That words mean largely by convention is a well-established truism of language analysis, attenuated only by the knowledge that there are such phenomena as onomatopoeia, among a range of sound-sense symbolisms/parallelisms. A more indirect manifestation of the latter is contained in the final consonant d of the newish verb meld in the meaning ‘merge, blend; to combine or incorporate’, whose first attestation (according to various dictionaries) is dated to 1936. The original meaning was quite other, viz. ‘announce’, as in cards; also ‘make known (by speech), reveal, declare’, the etymology being Germanic (as e. g. in Old Frisian and Old English). The origin of the new verb is explained as a blend between melt and weld.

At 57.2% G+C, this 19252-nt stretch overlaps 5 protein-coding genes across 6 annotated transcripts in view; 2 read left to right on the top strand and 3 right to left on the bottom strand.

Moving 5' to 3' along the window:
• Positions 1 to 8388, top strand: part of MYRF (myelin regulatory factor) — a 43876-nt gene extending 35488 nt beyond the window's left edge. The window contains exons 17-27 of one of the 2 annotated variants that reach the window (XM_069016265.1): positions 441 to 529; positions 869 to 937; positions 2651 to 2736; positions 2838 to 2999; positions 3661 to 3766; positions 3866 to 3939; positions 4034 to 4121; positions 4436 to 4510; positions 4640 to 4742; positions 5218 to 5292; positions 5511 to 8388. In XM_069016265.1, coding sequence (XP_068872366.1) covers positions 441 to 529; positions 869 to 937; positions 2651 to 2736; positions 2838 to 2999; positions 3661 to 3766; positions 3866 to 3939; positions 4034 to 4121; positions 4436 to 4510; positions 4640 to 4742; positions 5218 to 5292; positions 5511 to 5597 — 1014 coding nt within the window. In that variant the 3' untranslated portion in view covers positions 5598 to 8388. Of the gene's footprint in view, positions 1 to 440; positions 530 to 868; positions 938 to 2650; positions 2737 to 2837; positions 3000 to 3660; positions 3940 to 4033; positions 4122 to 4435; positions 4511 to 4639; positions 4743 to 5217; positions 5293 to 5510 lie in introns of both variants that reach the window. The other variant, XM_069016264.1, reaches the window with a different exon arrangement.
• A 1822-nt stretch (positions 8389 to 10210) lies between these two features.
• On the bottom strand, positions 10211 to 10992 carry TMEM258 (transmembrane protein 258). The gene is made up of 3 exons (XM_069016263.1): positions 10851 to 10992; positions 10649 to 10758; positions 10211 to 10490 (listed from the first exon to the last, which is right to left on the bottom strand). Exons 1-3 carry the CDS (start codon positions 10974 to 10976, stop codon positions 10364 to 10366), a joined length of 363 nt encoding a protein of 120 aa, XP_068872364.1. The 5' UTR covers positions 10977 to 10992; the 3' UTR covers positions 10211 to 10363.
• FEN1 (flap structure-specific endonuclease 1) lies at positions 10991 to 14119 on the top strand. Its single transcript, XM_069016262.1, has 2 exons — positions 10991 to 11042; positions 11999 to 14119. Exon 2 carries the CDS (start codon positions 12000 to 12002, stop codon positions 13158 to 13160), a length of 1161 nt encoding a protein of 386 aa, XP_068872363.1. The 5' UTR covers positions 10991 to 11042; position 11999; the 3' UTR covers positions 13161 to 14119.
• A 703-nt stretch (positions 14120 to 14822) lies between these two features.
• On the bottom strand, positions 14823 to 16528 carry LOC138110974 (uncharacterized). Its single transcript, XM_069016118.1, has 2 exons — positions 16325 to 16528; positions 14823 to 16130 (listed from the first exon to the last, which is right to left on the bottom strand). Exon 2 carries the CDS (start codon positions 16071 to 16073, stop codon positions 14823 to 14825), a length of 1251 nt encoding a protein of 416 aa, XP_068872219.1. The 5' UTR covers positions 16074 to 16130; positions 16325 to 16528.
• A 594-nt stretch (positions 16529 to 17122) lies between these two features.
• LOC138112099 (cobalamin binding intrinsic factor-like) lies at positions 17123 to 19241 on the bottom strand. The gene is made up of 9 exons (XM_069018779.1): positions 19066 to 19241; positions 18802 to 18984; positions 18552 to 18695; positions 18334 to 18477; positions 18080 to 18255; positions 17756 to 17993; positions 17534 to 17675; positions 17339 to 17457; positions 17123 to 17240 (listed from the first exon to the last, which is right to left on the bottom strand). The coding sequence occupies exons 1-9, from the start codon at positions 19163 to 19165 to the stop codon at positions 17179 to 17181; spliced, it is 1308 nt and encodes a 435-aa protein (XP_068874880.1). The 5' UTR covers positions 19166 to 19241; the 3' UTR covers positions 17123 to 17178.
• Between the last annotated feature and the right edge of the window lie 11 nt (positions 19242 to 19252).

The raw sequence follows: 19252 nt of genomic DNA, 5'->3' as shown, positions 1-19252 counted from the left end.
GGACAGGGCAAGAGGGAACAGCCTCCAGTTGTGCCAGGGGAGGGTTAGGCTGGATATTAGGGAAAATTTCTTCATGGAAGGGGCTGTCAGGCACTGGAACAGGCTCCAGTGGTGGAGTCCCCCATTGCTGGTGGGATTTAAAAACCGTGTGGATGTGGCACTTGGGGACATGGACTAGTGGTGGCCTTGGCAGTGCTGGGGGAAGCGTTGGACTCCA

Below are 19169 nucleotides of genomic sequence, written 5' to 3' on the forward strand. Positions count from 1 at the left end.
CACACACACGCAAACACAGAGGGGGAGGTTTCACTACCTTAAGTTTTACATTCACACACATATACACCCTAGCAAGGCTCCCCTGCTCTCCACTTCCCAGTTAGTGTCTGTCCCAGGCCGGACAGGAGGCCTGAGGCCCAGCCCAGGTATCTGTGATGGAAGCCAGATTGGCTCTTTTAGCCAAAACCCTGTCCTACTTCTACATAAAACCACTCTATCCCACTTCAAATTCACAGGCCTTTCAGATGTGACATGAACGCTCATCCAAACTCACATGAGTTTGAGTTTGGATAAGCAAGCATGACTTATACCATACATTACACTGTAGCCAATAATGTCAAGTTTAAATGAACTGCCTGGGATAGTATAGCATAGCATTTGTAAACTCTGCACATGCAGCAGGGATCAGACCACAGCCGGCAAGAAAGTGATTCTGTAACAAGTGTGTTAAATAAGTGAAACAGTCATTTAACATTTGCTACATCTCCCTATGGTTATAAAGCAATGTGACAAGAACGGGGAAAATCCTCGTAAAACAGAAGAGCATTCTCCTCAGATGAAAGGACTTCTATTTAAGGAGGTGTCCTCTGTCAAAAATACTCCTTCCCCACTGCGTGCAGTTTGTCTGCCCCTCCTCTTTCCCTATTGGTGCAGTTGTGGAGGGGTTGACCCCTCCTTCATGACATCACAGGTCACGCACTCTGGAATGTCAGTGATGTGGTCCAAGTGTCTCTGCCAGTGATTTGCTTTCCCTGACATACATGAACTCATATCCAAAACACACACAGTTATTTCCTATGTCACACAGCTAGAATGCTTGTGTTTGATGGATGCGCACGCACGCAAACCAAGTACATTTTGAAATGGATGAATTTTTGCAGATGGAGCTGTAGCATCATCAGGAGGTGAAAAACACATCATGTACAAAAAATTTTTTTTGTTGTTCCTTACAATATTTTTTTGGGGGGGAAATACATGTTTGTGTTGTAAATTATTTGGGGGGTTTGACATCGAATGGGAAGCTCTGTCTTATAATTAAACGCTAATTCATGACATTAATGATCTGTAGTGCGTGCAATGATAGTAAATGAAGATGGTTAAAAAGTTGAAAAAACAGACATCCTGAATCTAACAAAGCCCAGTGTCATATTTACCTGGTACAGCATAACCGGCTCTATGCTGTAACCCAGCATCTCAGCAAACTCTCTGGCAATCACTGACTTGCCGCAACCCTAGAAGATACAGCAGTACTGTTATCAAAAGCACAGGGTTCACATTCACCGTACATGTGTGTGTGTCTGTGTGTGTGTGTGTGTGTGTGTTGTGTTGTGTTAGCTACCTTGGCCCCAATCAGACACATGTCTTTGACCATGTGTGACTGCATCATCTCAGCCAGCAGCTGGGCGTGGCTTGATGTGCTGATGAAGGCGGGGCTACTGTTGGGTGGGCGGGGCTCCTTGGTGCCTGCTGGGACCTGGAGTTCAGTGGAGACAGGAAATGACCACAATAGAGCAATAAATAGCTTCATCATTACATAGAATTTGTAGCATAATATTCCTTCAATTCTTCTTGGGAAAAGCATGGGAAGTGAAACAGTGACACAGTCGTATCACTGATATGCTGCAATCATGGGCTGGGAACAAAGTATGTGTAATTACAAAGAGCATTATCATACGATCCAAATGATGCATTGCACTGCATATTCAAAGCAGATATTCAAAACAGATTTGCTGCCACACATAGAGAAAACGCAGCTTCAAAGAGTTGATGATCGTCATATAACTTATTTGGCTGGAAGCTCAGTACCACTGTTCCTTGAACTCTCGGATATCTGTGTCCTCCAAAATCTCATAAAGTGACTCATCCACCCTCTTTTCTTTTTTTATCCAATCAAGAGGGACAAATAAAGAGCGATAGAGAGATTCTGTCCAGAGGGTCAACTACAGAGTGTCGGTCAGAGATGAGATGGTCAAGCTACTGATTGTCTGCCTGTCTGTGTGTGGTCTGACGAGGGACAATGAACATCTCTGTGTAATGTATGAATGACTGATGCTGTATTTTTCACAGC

What is interesting in this process is the appearance of the sound d, evidently borrowed from weld. Why would this phonemically lax (erroneously characterized as “voiced,” which it is phonetically) stop lend itself to the new meaning of the verb, which can be generalized as ‘merging’, ‘fusing’, etc? The answer resides in the semiotic characterization of laxness in stops in languages, like English, which have distinctive protensity in their obstruent system (unlike languages like Russian, for instance, where voicing is distinctive rather than protensity). Thus d (the lax member of the opposition) is to t (the tense member) as unmarked to marked. Markedness, nota bene, is defined as the restriction of conceptual scope; hence the marked member is always relatively more restricted conceptually than its unmarked counterpart. That is exactly what we have in the new meaning of the verb meld, viz. unrestrictedness, here concretized to mean indistinctness, i. e., ‘merging’ or ‘fusing’. That is the raison d’être for the sound d in meld, of which it is the icon of the verb’s sense.